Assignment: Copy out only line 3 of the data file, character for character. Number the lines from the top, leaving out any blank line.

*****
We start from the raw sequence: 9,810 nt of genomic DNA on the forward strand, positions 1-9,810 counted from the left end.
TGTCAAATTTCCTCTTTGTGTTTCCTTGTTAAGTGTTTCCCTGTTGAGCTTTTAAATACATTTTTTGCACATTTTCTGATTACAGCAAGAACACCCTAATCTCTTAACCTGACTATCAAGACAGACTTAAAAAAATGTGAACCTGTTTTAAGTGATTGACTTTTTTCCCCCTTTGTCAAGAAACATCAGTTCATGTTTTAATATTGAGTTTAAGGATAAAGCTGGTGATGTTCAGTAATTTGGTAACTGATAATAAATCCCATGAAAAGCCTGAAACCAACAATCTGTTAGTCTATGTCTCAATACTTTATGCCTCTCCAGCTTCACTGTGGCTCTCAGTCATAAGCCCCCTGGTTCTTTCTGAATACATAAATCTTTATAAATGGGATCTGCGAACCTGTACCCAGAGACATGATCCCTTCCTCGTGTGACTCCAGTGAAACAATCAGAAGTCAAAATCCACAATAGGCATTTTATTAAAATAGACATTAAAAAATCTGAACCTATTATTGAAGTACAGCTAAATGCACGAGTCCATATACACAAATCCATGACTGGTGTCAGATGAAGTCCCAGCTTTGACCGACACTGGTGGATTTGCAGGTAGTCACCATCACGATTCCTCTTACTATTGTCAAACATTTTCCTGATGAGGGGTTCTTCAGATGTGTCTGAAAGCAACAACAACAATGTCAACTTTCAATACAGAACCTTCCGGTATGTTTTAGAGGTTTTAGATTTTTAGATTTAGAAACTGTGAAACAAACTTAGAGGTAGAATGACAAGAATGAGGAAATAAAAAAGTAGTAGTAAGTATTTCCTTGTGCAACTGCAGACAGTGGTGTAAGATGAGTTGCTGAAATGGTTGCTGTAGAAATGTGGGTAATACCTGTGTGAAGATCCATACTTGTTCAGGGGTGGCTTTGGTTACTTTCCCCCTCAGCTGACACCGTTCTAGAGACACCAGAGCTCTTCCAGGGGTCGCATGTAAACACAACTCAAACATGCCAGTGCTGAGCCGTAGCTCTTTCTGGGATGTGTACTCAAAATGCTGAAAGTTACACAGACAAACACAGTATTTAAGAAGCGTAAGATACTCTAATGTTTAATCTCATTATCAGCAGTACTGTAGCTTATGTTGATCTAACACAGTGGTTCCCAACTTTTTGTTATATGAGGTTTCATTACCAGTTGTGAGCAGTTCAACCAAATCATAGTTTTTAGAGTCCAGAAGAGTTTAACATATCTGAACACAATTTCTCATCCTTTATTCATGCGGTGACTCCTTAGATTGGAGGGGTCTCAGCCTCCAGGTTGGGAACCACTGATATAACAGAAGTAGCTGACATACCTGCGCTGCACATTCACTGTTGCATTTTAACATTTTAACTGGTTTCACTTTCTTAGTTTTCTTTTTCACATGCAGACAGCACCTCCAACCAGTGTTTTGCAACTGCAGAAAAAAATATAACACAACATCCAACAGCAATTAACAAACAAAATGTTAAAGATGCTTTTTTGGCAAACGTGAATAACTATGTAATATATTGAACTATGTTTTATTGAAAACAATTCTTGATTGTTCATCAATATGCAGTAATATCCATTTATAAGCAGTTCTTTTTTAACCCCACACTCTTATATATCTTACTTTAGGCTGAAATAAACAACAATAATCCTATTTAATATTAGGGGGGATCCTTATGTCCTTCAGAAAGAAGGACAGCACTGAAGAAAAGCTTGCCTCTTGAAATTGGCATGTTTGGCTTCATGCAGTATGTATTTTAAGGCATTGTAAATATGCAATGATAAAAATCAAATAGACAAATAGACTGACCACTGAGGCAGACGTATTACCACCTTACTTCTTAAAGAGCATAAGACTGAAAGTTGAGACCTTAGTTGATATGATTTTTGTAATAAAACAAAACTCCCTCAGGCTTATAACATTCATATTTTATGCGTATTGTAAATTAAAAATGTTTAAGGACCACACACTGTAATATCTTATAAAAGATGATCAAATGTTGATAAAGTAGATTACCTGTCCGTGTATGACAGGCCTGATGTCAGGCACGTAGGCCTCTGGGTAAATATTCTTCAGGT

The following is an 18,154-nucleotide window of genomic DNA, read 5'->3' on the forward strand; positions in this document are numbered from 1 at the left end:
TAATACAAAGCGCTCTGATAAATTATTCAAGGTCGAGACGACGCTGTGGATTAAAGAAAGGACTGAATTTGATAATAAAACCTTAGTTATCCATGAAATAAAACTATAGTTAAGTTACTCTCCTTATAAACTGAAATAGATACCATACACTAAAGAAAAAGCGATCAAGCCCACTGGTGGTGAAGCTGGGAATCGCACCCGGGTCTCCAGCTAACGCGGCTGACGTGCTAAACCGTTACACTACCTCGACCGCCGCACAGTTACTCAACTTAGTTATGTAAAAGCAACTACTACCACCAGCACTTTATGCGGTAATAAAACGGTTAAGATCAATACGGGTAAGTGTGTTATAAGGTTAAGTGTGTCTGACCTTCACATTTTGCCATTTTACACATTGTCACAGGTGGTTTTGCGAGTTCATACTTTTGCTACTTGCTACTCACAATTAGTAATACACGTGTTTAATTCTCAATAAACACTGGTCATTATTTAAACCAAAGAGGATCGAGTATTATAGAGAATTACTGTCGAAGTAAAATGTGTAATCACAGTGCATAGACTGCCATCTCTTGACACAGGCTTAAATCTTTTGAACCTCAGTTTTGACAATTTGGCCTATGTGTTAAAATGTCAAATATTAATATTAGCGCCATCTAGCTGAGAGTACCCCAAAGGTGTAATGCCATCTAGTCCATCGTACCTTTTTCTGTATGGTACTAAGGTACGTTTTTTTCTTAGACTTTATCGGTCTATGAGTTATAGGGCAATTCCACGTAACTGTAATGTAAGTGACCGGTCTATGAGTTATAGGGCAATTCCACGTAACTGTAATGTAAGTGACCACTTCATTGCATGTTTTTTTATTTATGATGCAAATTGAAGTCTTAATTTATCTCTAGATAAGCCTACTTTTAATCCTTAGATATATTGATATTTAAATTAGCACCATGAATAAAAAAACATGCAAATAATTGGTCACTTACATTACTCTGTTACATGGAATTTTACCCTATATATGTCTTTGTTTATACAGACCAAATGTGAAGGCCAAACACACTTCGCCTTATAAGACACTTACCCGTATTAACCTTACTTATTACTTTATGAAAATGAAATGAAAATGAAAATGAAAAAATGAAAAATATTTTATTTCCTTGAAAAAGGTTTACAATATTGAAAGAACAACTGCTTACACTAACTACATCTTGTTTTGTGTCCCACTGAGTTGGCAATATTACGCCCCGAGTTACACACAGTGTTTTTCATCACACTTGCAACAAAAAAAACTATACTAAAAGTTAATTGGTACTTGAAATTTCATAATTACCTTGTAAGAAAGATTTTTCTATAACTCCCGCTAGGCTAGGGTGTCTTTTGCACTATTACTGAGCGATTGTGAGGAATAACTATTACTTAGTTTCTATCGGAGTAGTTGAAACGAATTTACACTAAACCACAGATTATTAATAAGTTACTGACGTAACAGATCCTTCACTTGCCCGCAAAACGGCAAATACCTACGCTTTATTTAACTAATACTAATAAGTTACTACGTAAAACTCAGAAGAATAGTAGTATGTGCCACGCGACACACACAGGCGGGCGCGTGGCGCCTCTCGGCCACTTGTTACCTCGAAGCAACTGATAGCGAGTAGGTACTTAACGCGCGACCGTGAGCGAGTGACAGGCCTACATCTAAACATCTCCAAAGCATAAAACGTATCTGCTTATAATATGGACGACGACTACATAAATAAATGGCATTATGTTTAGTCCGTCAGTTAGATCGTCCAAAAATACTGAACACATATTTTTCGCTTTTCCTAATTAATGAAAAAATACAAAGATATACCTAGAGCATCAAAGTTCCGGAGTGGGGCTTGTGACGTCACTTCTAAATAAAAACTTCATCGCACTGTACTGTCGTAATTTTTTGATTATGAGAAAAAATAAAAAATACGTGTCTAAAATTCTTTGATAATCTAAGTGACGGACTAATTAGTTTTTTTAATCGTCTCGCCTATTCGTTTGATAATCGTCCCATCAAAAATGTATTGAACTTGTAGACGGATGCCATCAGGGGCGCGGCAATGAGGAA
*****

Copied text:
The following is an 18,154-nucleotide window of genomic DNA, read 5'->3' on the forward strand; positions in this document are numbered from 1 at the left end: